I'm a paragraph. Click here to add your own text and edit me. It’s easy. Just click “Edit Text” or double click me to add your own content and make changes to the font. Feel free to drag and drop me anywhere you like on your page. I’m a great place for you to tell a story and let your users know a little more about you.
Understanding Option Contract Details
Contract details refer to the terms of an option contract. How an option contract gains or loses value, and therefore creates a benefit to you as the holder of the option, is dependent on key option contract details. Understanding the key contract details is essential to determining how and when an option will meet your financial objectives. Choosing the right options contract for you is dependent on your objectives. For example, if you want to protect or hedge an asset, you will need to know the contract details to determine the best fit for your portfolio; when speculating, your trading strategy might be influenced by the contract details.
Key Option Elements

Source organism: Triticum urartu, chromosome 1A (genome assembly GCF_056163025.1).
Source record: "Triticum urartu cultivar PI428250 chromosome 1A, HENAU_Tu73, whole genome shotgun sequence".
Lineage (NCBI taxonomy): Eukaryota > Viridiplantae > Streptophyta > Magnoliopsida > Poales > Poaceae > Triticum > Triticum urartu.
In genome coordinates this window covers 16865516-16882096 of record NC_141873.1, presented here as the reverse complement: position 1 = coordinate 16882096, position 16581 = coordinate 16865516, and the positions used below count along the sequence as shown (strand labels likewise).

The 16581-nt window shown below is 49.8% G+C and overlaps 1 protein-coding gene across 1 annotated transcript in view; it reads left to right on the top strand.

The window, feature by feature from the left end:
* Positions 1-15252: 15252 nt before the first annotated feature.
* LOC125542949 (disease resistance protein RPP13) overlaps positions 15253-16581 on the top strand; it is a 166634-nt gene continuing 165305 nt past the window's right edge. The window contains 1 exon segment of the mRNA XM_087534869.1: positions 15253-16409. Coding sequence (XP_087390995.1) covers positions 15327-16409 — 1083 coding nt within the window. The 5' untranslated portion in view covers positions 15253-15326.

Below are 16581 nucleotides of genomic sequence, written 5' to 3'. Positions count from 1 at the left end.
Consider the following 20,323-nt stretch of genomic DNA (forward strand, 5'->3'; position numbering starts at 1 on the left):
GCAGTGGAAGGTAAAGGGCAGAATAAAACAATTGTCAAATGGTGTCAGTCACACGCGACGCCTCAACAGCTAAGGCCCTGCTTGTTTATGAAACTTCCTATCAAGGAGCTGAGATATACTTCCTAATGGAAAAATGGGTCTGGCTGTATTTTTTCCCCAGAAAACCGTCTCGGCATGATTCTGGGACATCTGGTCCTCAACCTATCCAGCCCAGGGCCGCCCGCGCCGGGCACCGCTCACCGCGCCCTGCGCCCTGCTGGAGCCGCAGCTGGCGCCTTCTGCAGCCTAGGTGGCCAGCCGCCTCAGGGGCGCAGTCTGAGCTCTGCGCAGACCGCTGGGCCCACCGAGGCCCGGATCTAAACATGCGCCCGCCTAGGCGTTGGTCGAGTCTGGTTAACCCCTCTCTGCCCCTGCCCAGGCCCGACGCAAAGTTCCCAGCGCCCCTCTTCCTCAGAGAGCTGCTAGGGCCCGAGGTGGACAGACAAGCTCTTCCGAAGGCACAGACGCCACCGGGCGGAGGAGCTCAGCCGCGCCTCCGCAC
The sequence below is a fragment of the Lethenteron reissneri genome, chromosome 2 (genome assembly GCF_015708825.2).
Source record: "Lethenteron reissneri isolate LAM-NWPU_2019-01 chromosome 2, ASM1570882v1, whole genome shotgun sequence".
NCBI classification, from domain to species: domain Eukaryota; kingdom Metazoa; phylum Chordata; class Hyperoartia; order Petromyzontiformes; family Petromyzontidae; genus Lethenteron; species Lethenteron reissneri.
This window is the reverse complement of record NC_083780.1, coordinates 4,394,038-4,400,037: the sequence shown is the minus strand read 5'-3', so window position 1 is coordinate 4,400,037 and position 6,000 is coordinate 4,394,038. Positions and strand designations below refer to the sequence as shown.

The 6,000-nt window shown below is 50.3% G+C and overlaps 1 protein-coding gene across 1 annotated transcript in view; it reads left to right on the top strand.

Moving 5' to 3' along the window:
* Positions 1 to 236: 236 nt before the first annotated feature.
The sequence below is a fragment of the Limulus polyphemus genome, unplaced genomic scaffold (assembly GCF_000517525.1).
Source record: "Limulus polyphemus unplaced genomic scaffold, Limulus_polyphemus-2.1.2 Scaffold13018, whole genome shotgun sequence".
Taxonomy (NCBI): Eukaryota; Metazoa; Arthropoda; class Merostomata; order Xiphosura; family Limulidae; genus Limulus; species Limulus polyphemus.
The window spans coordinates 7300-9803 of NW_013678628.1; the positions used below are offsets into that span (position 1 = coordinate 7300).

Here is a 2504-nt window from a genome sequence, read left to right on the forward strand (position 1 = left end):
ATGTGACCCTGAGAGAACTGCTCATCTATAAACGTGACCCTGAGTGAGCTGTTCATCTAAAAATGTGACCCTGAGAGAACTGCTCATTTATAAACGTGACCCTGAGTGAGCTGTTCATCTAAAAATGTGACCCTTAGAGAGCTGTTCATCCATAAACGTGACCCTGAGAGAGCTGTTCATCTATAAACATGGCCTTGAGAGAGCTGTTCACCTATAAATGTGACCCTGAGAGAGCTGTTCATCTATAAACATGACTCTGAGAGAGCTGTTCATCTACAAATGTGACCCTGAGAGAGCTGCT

The deliverable for every CME Group option is a futures contract. This is called the “underlying instrument” or the “underlier”. Futures contracts also have an underlying product such as an interest rate, equity index, a foreign currency rate, or some other commodity.
Each option also has its own expiration or maturity date. This is the last day on which an option can be exercised into the underlying futures contract. After the expiration or maturity date, the option contract will cease to exist; the buyer cannot exercise and the seller has no obligation.
This is the agreed price at which a transaction will happen, if the option is worth exercising. The strike price for the option contract will determine the value at expiration.
Option contracts fall into two categories, call options and put options.
A call option is the right to “buy” the underlying product at a predetermined price.
A put option is the right to “sell” the underlying product at a predetermined price.
Before establishing your option position, you will need to carefully consider your financial strategy and objectives. Whether you are hedging or pursuing a trading strategy, close alignment of the contract details are important to achieving desired results from your option position.